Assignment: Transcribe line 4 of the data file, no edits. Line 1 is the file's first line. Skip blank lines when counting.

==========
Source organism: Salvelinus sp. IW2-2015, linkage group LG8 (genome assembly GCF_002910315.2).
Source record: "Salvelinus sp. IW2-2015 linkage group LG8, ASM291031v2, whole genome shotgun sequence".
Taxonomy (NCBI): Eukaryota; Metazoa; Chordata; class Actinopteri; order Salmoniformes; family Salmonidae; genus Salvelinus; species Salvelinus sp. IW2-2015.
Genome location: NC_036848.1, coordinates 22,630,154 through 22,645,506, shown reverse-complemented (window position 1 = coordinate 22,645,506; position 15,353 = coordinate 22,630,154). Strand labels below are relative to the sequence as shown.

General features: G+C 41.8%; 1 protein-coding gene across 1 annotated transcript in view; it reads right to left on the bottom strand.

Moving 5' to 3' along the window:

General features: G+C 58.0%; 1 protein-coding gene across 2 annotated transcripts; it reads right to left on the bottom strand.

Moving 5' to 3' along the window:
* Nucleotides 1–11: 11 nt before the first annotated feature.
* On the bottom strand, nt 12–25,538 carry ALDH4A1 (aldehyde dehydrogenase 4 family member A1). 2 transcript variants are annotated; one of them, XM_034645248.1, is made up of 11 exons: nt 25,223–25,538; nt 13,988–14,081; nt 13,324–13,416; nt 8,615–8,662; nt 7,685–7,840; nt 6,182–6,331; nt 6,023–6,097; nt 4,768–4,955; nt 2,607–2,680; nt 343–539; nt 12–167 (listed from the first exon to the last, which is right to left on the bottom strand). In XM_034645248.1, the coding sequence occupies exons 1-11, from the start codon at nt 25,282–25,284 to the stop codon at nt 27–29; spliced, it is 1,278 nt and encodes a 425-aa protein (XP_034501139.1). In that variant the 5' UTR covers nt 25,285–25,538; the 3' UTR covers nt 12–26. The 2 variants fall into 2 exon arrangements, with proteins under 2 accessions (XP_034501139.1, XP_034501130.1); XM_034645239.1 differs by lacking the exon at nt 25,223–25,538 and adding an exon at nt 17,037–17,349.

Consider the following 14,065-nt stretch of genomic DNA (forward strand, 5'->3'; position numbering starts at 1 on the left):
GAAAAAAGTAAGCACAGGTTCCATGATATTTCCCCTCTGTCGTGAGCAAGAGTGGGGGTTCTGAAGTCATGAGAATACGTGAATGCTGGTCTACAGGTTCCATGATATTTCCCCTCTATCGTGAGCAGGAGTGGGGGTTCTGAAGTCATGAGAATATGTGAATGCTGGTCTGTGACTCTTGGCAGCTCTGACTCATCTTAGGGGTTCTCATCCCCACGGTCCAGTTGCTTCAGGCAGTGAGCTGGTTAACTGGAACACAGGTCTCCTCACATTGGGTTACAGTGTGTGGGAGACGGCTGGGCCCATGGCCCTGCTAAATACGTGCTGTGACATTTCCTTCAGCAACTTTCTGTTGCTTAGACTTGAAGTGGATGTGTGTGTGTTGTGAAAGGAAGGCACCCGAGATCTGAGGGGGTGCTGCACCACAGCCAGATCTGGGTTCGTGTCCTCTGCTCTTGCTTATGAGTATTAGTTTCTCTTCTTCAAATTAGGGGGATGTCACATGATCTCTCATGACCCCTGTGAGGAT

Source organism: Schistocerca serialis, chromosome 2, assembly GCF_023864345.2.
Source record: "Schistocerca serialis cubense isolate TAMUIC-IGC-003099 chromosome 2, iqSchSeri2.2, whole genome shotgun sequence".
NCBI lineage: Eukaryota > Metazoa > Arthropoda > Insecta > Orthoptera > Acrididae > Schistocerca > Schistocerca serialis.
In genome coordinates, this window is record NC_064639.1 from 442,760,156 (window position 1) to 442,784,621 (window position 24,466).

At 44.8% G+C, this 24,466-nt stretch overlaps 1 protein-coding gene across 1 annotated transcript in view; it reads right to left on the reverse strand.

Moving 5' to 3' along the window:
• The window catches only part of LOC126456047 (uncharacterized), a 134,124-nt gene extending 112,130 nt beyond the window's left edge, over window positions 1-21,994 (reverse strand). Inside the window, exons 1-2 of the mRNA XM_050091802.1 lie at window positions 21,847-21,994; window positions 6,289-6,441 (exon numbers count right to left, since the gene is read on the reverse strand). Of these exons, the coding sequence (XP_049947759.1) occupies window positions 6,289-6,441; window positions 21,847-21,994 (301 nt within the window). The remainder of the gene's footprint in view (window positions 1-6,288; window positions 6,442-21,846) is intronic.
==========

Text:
Genome location: NC_036848.1, coordinates 22,630,154 through 22,645,506, shown reverse-complemented (window position 1 = coordinate 22,645,506; position 15,353 = coordinate 22,630,154). Strand labels below are relative to the sequence as shown.